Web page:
Write to Ralph Gardner Jr. at ralph.gardner@wsj.com

Requiem for a Writer

Friends and family of the late Robert Bingham are remembering him this week

 

The author’s family: mother Joan Bingham, widow Vanessa Lilly, and sister Clara Bingham.ENLARGE
The author’s family: mother Joan Bingham, widow Vanessa Lilly, and sister Clara Bingham. PHOTO: STEVE REMICH FOR THE WALL STREET JOURNAL

Joan Bingham’s motherly instincts kicked in when I joked that her son, Robert Bingham, had attended a less selective college than his wife, Vanessa Chase Lilly. Ms. Lilly attended Harvard. Mr. Bingham, Brown.

“He was wait-listed at Harvard,” Ms. Lilly noted.

“He could have gone if he took off a year,” Ms. Bingham added, a tiny bit defensively.

The two women, as well as Mr. Bingham’s older sister Clara Bingham,were talking as if he was in the next room and might be eavesdropping on their conversation.

He wasn’t. Mr. Bingham, a writer of promise—who published stories in the New Yorker, as well as a novel, “Lightning on The Sun” and a collection of short stories, “Pure Slaughter Value”—died of a heroin overdose in 1999 at the age of 33.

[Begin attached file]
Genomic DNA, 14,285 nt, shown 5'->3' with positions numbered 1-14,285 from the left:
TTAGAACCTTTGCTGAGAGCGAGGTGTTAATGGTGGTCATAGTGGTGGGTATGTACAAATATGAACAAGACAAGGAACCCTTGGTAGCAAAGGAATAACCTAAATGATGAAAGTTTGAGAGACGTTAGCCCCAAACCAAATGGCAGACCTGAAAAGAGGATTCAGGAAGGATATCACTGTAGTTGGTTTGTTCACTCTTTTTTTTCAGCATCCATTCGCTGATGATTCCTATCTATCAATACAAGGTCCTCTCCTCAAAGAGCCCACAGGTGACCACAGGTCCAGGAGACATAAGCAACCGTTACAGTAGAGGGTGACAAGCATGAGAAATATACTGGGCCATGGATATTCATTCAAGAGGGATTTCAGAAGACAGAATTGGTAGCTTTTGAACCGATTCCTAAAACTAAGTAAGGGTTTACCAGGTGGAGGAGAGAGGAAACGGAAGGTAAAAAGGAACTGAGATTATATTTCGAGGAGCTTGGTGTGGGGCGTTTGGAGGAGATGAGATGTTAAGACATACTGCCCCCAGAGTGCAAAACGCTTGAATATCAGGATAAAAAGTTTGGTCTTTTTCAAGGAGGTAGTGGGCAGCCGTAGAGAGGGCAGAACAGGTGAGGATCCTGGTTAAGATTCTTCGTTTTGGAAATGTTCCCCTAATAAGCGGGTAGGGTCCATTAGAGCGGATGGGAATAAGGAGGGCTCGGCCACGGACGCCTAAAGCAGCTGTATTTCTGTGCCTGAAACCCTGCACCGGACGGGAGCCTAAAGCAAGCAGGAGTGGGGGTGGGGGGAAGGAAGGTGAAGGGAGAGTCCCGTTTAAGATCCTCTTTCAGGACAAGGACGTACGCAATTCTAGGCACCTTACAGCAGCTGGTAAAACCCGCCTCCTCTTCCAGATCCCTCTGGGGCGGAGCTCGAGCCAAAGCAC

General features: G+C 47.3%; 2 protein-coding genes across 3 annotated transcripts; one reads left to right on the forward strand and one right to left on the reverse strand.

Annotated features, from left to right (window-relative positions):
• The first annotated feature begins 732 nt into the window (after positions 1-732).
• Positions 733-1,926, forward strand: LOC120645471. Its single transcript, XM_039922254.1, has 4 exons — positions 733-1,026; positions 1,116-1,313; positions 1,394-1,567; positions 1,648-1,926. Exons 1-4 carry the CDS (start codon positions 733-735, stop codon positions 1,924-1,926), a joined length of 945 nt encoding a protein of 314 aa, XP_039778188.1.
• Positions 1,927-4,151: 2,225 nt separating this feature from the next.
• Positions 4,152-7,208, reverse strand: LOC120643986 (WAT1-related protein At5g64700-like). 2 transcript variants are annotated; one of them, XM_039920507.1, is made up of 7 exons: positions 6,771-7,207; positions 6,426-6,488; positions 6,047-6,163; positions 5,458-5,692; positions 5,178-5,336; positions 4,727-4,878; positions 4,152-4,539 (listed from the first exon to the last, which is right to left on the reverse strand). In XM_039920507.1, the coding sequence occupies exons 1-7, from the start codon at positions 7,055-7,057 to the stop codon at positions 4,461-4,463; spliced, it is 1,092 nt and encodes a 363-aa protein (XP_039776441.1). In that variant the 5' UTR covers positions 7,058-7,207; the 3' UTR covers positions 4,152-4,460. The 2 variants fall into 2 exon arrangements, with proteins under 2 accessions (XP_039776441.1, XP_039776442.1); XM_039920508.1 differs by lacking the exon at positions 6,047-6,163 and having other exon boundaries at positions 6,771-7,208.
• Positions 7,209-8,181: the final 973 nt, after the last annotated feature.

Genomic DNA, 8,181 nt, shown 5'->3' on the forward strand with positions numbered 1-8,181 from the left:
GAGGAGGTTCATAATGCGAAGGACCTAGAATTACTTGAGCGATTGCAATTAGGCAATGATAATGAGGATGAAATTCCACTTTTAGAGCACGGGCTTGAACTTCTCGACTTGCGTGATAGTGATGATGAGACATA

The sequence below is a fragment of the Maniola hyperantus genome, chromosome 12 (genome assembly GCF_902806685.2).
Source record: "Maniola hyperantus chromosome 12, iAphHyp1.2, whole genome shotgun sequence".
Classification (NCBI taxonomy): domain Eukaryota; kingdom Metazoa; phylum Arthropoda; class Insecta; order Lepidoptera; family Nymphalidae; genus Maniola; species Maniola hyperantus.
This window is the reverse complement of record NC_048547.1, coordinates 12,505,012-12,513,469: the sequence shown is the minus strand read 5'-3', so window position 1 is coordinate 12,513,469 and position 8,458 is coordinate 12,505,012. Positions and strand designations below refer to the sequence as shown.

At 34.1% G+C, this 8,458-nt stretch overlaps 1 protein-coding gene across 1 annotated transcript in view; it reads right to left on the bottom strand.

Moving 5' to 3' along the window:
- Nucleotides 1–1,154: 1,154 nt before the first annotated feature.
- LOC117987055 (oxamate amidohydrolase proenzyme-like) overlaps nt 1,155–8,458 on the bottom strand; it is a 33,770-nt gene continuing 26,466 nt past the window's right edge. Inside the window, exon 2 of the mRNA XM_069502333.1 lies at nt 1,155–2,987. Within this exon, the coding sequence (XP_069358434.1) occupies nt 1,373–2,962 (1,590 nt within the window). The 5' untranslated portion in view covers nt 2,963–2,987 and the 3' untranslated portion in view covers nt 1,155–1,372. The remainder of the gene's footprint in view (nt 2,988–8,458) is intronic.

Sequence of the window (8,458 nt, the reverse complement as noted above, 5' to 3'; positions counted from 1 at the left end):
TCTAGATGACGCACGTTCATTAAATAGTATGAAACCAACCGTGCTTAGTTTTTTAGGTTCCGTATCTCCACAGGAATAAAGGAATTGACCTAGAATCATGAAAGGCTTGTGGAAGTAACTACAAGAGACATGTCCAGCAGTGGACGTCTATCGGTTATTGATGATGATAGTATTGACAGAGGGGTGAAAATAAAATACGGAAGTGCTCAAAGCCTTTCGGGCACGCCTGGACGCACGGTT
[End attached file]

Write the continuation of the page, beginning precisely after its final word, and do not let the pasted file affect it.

Mr. Bingham in 1999.ENLARGE
Mr. Bingham in 1999. PHOTO: BINGHAM FAMILY

His relatives had gathered at Ms. Lilly’s Upper East Side apartment late Monday afternoon to reminisce about him ahead of the 10th anniversary of the PEN/Robert W. Bingham Prize for Debut Fiction.

The award is given to a writer, much like Mr. Bingham himself, whose first work—a novel or collection of short stories—exhibits literary distinction but who could use some encouragement to complete a follow-up work of fiction. The award, which carries a $25,000 check, will be announced at the New School Auditorium on Monday evening.